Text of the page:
Last Friday, Radiohead followed the surprise release of their “Burn The Witch” video with another surprise: the release of a second song, “Daydreaming,” accompanied by not only the announcement that their new album would suddenly be out Sunday afternoon, but also a hauntingly mesmerizing video directed by Paul Thomas Anderson. (If you have been on the internet at all in the past week, I can’t imagine how you would’ve avoided being barraged by this information — plus the video has been screening at select movie theaters nationwide — but, you know, there it is, just in case you missed it.)
The “Daydreaming” video marked the first collaboration between the director and the full band, though there have been explicit ties between them for almost a decade, and more abstract connections that extend back even father. Both Radiohead and Anderson are famous, mostly-mainstream juggernauts who have reigned over their respective scenes for around two decades, garnering consistent critical adoration as well as the fervent fan devotion. In hindsight, such a direct collision of their worlds almost feels overdue.
While Radiohead had a hand in other famous ’90s movie moments in Clueless and Romeo + Juliet, it took until the ’00s for their career and Anderson’s to start intersecting. Before that, however, they were moving along somewhat parallel paths. Both began as ’90s wunderkinds who felt very of that decade — for legitimate reasons, considering they helped define the tone of that decade’s pop culture — and yet later suddenly leapt way beyond being chained to any one scene, movement, or era. Each of them made their names on works that were edgy yet still mainstream. Boogie Nights had some weirdness, but it also had the arc and scope we knew from Martin Scorsese’s epic masterpieces. OK Computer had some weirdness, but it also could remind you of Pink Floyd. Both OK Computer and Boogie Nights were released in 1997.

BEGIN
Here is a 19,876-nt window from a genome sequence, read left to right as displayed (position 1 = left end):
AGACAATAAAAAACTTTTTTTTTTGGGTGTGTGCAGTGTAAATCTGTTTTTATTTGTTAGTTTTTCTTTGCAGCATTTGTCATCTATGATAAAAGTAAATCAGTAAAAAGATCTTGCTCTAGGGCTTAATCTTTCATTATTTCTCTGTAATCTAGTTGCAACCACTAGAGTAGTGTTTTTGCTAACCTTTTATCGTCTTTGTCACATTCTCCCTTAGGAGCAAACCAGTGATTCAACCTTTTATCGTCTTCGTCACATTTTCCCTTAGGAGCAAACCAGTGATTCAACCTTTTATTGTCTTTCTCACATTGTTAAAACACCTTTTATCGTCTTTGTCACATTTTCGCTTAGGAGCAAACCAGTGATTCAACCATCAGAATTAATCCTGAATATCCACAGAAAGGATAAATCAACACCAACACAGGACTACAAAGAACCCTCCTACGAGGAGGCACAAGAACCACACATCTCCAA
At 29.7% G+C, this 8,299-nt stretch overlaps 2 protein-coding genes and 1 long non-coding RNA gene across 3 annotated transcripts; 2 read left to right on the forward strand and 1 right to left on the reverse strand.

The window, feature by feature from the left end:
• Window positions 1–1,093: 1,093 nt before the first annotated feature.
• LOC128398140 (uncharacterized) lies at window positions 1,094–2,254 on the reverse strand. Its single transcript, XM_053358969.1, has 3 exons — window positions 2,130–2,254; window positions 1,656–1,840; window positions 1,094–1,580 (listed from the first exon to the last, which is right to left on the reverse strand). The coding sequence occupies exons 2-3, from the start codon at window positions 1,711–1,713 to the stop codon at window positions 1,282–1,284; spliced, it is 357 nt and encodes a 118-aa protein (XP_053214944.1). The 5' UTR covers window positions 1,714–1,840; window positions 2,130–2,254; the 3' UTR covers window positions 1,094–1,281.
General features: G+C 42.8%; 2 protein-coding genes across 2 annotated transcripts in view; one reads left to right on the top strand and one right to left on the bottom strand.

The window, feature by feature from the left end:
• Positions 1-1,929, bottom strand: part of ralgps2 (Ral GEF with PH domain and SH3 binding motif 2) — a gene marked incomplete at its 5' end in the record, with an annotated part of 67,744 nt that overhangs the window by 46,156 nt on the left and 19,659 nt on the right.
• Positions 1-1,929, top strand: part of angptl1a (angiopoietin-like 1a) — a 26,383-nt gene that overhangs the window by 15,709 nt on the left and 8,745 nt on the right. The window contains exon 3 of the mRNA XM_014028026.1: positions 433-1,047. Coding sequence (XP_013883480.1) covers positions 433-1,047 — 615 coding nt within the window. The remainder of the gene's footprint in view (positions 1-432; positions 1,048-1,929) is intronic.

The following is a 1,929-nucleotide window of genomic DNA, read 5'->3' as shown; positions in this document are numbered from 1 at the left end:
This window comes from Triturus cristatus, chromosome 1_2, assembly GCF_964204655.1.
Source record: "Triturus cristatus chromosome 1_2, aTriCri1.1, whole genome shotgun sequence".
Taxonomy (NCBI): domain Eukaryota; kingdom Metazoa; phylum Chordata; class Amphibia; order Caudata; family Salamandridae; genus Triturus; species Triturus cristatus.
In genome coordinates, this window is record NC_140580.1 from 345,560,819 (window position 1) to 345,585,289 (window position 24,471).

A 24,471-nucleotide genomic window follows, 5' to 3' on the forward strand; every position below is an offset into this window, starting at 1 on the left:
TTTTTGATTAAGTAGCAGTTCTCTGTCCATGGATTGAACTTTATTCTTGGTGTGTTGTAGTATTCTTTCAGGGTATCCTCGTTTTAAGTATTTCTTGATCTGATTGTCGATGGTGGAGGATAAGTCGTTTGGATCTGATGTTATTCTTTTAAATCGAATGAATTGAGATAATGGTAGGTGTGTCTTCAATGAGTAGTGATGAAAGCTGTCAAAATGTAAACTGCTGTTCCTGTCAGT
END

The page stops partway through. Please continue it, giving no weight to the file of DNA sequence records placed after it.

Shortly after announcing themselves with their early, generation-defining works, both started taking strange left turns that were as genius as they were baffling. From the 2000/2001 double-shot of Kid A and Amnesiac all the way up to the new album, A Moon Shaped Pool, Radiohead stayed in a more meditative and experimental lane than their initial rockstar beginnings, forging a path that’s idiosyncratic to them. Not many artists can put out albums like these and still play arena tours.
Anderson’s films followed a similar route, with 2007’s There Will Be Blood and 2012’s The Master becoming both more intricate and sparse, enigmatic stories that tumble and rage into endings that play like strange ellipses, not unlike the unresolved questions many of Radiohead’s post-OK Computer work leaves you pondering as well. Detractors of either artist might say they became meandering and obtuse. Acolytes would argue that they’ve pushed straight through the boundaries of their respective industries’ expectations and play entirely by their own set of rules, making instant-classic works of art that speak to eternal questions and themes in human life.